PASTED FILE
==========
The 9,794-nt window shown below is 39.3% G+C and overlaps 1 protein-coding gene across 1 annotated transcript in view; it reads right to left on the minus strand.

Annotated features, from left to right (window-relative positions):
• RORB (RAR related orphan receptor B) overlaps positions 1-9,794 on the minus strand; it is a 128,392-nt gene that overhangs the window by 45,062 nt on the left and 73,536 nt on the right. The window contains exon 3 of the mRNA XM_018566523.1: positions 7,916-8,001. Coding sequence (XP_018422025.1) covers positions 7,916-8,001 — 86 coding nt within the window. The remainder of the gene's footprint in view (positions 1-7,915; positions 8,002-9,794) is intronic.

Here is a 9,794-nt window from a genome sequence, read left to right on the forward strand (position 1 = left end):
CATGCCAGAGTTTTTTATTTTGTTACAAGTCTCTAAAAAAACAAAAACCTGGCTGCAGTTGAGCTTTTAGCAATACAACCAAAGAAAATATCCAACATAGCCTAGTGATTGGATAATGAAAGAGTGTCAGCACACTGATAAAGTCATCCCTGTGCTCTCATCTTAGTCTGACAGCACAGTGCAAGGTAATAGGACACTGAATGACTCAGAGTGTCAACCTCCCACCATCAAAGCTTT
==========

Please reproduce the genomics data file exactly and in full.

The 9,794-nt window shown below is 39.3% G+C and overlaps 1 protein-coding gene across 1 annotated transcript in view; it reads right to left on the minus strand.

Annotated features, from left to right (window-relative positions):
• RORB (RAR related orphan receptor B) overlaps positions 1-9,794 on the minus strand; it is a 128,392-nt gene that overhangs the window by 45,062 nt on the left and 73,536 nt on the right. The window contains exon 3 of the mRNA XM_018566523.1: positions 7,916-8,001. Coding sequence (XP_018422025.1) covers positions 7,916-8,001 — 86 coding nt within the window. The remainder of the gene's footprint in view (positions 1-7,915; positions 8,002-9,794) is intronic.

Here is a 9,794-nt window from a genome sequence, read left to right on the forward strand (position 1 = left end):
CATGCCAGAGTTTTTTATTTTGTTACAAGTCTCTAAAAAAACAAAAACCTGGCTGCAGTTGAGCTTTTAGCAATACAACCAAAGAAAATATCCAACATAGCCTAGTGATTGGATAATGAAAGAGTGTCAGCACACTGATAAAGTCATCCCTGTGCTCTCATCTTAGTCTGACAGCACAGTGCAAGGTAATAGGACACTGAATGACTCAGAGTGTCAACCTCCCACCATCAAAGCTTT